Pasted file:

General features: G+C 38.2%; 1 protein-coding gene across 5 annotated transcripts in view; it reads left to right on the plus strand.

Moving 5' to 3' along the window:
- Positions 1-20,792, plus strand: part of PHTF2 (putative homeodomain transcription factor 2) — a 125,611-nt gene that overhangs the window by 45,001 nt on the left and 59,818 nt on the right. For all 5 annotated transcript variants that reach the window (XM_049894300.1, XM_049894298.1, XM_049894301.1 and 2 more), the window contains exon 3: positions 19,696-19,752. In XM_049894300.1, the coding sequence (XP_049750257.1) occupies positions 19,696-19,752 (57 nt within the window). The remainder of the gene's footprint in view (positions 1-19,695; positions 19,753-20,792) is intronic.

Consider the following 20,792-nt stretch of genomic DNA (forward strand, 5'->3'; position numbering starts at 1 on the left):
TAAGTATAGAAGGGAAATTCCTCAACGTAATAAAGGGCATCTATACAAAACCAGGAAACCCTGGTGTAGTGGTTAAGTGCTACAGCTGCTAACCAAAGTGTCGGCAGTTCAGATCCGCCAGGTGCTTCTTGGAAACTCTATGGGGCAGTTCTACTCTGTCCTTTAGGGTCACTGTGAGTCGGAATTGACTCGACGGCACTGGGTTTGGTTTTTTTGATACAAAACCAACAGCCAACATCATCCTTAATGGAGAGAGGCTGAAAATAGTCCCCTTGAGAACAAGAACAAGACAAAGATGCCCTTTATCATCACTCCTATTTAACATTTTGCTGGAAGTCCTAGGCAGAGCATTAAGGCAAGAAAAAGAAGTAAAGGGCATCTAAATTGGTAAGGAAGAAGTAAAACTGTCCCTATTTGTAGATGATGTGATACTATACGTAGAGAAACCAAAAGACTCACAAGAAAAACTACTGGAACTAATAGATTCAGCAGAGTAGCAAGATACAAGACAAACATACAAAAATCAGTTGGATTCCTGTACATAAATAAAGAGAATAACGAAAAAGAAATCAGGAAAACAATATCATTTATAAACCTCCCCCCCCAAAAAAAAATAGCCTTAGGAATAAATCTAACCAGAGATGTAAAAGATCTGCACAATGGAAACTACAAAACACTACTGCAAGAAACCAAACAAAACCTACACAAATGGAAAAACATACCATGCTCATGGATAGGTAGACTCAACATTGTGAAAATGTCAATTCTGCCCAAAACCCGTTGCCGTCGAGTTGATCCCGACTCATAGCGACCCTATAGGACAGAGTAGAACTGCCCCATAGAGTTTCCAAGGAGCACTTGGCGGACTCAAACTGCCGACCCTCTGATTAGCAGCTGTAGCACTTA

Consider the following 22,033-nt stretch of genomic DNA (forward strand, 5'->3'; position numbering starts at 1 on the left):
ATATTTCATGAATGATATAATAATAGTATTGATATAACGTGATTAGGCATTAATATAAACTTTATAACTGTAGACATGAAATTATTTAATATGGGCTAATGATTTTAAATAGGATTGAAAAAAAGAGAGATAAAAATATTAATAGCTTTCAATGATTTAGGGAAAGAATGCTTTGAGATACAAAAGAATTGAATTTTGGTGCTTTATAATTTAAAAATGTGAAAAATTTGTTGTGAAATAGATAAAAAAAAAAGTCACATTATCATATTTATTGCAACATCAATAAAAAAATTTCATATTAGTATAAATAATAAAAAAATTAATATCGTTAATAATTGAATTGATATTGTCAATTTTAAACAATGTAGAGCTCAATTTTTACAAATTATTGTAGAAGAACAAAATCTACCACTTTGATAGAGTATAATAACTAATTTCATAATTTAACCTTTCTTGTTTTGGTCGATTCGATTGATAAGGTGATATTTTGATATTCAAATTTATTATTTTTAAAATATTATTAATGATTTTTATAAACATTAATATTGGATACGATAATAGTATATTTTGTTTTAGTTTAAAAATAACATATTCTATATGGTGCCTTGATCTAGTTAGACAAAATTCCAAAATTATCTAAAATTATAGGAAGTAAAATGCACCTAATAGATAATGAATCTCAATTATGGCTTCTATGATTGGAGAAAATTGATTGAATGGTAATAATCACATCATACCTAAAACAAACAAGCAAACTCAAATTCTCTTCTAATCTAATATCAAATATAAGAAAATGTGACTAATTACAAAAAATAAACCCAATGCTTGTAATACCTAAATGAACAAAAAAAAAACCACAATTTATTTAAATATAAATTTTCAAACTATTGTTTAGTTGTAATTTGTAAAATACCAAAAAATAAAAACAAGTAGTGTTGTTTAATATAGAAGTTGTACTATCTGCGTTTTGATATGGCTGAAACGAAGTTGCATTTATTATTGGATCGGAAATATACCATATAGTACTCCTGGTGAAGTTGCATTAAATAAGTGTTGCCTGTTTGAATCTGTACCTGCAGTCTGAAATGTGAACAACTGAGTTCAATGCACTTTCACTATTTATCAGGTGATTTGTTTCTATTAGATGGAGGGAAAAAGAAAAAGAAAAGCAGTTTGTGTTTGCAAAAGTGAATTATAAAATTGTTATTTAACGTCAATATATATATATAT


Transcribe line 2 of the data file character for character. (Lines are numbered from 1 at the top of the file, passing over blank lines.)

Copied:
Moving 5' to 3' along the window: